On Mar 26, 2009, at 10:55 AM, Malthe Borch wrote:

2009/3/26 Reed O'Brien <r...@reedobrien.com>:
I still think you need to use a second form specific header/cookie. So you can be sure that the form being submitted isn't stale. I don't think it wise
to use an already existing session; as an instance of a form can be
submitted repeatedly.

That's policy though; google search for instance, does not have such a policy.

But google's search is a GET request; which should be idempotent and shouldn't need CSRF protection.

If it is tied to a specific header/cookie at form generation time then only the id==token is valid for that particular submission. If there is a field validation error in the form (empty required field e.g.) then the form is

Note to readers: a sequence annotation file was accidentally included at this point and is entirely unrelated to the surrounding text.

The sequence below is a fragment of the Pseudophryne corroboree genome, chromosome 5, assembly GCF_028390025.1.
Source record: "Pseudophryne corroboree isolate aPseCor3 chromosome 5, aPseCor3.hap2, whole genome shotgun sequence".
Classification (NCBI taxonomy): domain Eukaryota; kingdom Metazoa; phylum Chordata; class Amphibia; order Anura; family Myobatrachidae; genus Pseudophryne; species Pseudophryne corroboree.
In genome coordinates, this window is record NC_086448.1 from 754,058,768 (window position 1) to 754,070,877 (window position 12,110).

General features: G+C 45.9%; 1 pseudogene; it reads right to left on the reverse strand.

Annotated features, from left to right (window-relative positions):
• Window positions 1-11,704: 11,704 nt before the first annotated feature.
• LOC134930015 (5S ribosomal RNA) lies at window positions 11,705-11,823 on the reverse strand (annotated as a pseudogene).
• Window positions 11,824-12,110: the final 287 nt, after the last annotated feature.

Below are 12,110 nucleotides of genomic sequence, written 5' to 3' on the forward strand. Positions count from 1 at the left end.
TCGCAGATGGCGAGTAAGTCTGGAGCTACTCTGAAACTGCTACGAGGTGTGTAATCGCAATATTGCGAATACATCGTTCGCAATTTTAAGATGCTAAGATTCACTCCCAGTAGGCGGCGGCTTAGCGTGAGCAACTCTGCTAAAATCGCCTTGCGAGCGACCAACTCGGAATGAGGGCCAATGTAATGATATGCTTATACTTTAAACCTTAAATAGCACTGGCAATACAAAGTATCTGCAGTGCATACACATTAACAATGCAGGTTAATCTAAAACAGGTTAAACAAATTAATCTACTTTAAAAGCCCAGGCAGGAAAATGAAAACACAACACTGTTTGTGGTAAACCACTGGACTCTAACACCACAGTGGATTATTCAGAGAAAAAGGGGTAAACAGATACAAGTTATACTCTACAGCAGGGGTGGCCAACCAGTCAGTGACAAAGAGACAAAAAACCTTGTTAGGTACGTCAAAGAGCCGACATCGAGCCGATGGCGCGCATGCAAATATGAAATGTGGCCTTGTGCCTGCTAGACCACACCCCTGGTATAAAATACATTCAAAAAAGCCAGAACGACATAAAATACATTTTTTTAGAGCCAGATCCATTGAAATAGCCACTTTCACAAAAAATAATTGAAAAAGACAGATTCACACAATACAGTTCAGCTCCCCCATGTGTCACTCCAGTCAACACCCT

re-rendered to the agent with a new header/cookie == form token.

Right you could have a ticket system, but is it really necessary for
the general site? Perhaps for online banking or airline ticket

for non-idempotent POST requests, IMO.

Perhaps we are saying the same thing and I am being obtuse. But *only* validating that an agent is participating in a valid session doesn't prevent
a malicious JS from submitting a form on that valid sessions behalf.

No, but you *never* want mailicious JS served up from your own domain.
That's a serious vulnerability that can easily expose all your users
credentials. So that scenario should not be considered.

I wasn't referring to a malicious JS on my own server as that wouldn't be cross site request forgery (CSRF), which is what we are talking about preventing, no?

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